Over hours of opening statements in former President Donald Trump’s Senate trial, impeachment managers sounded similar themes: that several months of stolen-election messaging led to the siege of the U.S. Capitol on Jan. 6. One of the most visible figures of that insurrection quoted and validated those remarks in the middle of those proceedings.
Eric Munchel, the rioter dubbed the “zip-tie guy” for toting tactical restraints while accompanying his mother to the Senate, cited the impeachment managers’ trial memo in arguing that his actions could only properly be viewed in the context of Trump priming his supporters to believe that he could only lose reelection through fraud.
“Beginning in 2020, parts of the United States government—first and foremost the President of the United States of America—told the public that the only way President Donald Trump could lose the presidential election was if the election was rigged,” Munchel’s latest defense memo reads, in the first line of a section titled “Prologue.”
Rep. Joaquin Castro, a Texas Democrat whose statement this morning was dedicated to some of that background, showed one of Trump’s tweets six months in advance of the election echoing this theme: “It will be the greatest Rigged Election in history,” the 45th president wrote on May 24, 2020.
“They firmly believed that if he lost, then the election was rigged,” Castro noted.
Munchel’s defense team linked to the impeachment managers’ trial brief in one footnote and quoted a series of Trump tweets with stolen-election lies in another.
“After President Trump lost the election, he and other government officials said that the presidency had been stolen from him by widespread election fraud,” Munchel’s legal brief continues. “President Trump invited Americans to come to Washington, D.C. on January 6, 2021, for his ‘Save America’ rally. On the day of his rally, he invited the citizens who had gathered to go to the Capitol: ‘We’re going to walk down to the Capitol, and we’re going to cheer on our brave senators, and congressmen and women’ and ‘We’re probably not going to be cheering so much for some of them because you’ll never take back our country with weakness. You have to show strength, and you have to be strong.'”
The so-called “zip-tie guy’s” attorneys deployed this timeline in support of the argument that their client should be allowed to await trial from his home.
“The government presented no evidence that Mr. Munchel is affiliated with any militant groups or hate groups or anti-government groups, or any groups who planned to do anything on January 6th beyond attending a rally to protest what they perceived as ‘the steal,'” his public defender Sandra Roland wrote in the brief.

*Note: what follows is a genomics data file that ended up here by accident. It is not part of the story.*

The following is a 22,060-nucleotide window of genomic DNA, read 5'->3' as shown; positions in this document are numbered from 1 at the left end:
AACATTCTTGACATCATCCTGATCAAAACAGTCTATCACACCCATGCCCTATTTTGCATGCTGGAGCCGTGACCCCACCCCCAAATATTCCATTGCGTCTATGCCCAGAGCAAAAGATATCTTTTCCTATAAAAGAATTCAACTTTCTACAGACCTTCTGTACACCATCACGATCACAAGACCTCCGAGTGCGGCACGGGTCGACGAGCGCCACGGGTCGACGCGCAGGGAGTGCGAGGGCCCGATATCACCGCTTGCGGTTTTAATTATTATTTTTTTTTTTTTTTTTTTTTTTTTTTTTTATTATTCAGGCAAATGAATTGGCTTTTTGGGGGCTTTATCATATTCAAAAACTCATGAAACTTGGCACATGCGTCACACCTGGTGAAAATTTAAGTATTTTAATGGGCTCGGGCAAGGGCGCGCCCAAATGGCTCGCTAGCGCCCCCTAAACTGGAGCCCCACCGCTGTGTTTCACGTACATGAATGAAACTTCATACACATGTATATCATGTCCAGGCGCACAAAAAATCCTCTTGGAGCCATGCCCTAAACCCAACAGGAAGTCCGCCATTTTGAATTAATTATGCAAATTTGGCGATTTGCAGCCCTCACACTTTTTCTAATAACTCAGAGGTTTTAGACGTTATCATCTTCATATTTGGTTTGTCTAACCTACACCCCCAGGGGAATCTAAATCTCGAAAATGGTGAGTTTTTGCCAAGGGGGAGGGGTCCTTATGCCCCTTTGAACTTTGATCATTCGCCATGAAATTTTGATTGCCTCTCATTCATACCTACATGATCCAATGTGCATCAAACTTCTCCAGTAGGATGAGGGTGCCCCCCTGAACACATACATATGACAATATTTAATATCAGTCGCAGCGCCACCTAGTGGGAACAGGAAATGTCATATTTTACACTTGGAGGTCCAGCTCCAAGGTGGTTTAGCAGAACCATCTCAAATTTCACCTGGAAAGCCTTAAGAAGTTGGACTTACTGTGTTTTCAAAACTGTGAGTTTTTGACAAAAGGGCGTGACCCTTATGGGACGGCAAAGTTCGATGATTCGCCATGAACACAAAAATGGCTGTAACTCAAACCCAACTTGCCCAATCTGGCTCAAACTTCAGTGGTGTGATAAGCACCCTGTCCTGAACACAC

Before another jurist in Washington kept Munchel behind bars, the Middle District of Tennessee’s U.S. Magistrate Judge Jeffery S. Frensley ordered his release following a lengthy hearing on Jan. 22. Prosecutors warned that those tactical restraints Munchel found could have been used to take hostages.
“There is every reason to think the defendant and his mother would have put those flexicuffs to use if they found lawmakers,” Assistant U.S. Attorney Ben Schrader said.
But Judge Frensley found that the “emotional” appeal of the prosecution’s argument could not deter his finding that he could order conditions that would guarantee Munchel’s appearance at his upcoming trial.
“There’s an obvious visceral reaction to it that I think is natural and reasonable for individuals to have, and the Court has to give that the appropriate consideration but also has to be guided by the law in this case and has to consider the factors that the law requires to be considered in this case,” Frensley ruled at the time.
Chief U.S. District Judge Beryl A. Howell, who leads the District of D.C., put a stay on that decision until she could review it. The defense motion was submitted to her court on Wednesday, in the middle of House Democrats delivering their opening statements against Trump.
Read Munchel’s latest defense memo below:
(Image via Win McNamee/Getty Images)
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